Boeing’s CEO wound up being unceremoniously fired this week after an almost year-long crisis surrounding the grounding of the 737 MAX 8 aircraft. Adding insult to injury, one of the company’s satellite rockets launched this week flew into the wrong orbit. So goes the top dog.
I mentioned in a previous video blog that I thought Boeing would get out of this 737 MAX 8 crisis okay because they received endorsements from American Airlines and Southwest Airlines. Both companies stated they intended to continue flying the aircraft. All Boeing had to do from there was come forth very cleanly and very transparently about what had happened, how it happened, and demonstrate steps to ensuring the safety of the 737 MAX 8 line.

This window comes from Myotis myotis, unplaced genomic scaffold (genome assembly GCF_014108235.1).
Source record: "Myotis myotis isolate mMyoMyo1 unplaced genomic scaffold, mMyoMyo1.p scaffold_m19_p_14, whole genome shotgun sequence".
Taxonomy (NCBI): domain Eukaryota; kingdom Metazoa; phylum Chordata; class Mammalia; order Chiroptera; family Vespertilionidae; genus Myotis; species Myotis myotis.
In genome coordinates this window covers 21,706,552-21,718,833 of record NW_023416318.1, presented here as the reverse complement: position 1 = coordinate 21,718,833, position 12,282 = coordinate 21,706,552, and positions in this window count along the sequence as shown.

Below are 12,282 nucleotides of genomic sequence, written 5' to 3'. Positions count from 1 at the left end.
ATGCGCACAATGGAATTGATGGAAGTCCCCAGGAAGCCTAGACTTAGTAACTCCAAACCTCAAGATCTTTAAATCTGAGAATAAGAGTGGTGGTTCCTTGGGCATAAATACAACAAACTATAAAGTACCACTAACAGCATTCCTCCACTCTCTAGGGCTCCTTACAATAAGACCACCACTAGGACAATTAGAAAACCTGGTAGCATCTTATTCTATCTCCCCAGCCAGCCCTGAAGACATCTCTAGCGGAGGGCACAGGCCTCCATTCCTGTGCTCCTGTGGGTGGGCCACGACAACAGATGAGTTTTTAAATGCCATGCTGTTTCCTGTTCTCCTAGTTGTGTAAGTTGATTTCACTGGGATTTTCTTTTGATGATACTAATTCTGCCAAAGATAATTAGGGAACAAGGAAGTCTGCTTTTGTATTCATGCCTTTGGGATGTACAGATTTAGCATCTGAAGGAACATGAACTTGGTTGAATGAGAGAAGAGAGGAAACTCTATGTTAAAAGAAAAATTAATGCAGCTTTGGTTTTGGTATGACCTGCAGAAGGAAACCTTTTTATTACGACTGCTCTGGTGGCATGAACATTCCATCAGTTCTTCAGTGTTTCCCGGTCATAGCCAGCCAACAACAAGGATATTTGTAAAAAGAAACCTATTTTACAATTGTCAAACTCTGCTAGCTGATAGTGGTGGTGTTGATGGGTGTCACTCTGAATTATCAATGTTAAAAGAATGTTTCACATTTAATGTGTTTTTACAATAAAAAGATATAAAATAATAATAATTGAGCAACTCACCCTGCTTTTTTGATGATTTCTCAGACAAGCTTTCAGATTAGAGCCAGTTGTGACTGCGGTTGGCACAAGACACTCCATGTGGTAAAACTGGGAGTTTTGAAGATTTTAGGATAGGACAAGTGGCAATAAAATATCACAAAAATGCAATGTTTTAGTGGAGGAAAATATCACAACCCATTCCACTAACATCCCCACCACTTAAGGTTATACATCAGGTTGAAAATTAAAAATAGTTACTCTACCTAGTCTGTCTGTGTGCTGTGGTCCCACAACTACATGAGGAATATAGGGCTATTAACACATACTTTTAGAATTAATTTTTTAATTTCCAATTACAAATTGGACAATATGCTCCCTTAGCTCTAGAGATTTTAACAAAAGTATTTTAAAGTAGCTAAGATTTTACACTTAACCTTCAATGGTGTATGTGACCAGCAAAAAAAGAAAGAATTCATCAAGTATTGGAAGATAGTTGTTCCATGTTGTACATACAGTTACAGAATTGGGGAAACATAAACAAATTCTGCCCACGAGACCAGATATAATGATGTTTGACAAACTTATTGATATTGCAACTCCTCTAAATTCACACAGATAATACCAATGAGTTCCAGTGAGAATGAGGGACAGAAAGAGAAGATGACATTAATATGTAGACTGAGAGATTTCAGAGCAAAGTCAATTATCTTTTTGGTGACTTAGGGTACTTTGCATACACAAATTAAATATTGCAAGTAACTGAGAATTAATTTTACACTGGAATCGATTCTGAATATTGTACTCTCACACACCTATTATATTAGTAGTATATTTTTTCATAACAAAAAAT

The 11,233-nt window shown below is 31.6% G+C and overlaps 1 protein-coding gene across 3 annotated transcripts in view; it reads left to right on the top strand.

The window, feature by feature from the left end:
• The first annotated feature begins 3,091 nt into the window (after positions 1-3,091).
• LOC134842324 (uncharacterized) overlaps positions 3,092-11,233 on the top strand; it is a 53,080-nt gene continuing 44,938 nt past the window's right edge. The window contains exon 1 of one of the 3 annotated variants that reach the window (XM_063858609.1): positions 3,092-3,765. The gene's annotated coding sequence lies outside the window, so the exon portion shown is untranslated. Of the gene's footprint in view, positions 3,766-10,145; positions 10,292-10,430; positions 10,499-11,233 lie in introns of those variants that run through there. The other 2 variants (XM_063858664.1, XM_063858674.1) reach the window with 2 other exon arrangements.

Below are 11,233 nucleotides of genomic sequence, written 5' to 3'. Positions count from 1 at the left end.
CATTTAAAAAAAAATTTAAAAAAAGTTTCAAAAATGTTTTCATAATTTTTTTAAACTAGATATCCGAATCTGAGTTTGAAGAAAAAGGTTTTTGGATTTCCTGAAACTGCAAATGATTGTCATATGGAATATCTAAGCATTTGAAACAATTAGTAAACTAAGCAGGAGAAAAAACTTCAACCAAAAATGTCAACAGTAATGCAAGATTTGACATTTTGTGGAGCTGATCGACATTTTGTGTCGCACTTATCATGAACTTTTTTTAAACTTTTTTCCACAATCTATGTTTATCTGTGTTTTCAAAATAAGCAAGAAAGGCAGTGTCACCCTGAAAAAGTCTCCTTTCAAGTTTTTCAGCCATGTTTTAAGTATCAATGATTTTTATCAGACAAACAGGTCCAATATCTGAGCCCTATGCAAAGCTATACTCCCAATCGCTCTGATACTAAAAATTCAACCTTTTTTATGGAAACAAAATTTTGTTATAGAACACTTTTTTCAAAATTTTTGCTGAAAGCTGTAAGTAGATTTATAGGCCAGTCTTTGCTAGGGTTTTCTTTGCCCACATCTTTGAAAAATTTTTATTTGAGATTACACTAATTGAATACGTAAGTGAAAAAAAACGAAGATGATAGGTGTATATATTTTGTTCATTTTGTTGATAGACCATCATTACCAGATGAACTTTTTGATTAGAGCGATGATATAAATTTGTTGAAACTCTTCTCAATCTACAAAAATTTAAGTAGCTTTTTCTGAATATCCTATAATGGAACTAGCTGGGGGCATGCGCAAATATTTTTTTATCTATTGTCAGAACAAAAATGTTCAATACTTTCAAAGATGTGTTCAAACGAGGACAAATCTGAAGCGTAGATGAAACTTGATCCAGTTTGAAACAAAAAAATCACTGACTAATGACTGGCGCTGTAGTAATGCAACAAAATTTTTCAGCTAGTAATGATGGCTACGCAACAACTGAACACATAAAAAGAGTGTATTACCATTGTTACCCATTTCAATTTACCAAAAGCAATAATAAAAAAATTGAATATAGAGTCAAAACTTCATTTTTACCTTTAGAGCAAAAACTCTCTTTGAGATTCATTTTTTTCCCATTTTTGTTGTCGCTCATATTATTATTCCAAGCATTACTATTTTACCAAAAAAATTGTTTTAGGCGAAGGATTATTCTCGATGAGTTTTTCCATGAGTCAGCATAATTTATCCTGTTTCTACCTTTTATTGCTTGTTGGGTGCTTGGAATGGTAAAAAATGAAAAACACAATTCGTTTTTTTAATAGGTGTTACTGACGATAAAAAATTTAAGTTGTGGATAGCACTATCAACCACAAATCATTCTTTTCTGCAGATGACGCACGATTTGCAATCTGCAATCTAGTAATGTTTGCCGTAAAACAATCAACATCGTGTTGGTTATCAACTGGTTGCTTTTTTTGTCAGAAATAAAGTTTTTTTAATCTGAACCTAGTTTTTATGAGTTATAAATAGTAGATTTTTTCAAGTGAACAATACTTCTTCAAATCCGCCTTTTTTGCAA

That didn’t happen and ultimately cost the CEO his $30-million-dollar-a-year job.
Now no one knows when Boeing will get back into good graces the public and federal regulators. I predict that it will take at least a year. Meanwhile, the 737 MAX 8’s continue to be grounded, and the company’s temporarily halted production.
For other CEOs and business executives, even small business ones, you really should take this example to heart of why you must act in a fully transparent, fully empathetic, fully accountable way in a crisis PR situation. Boeing didn’t do that initially, and now finds their credibility almost completely shot.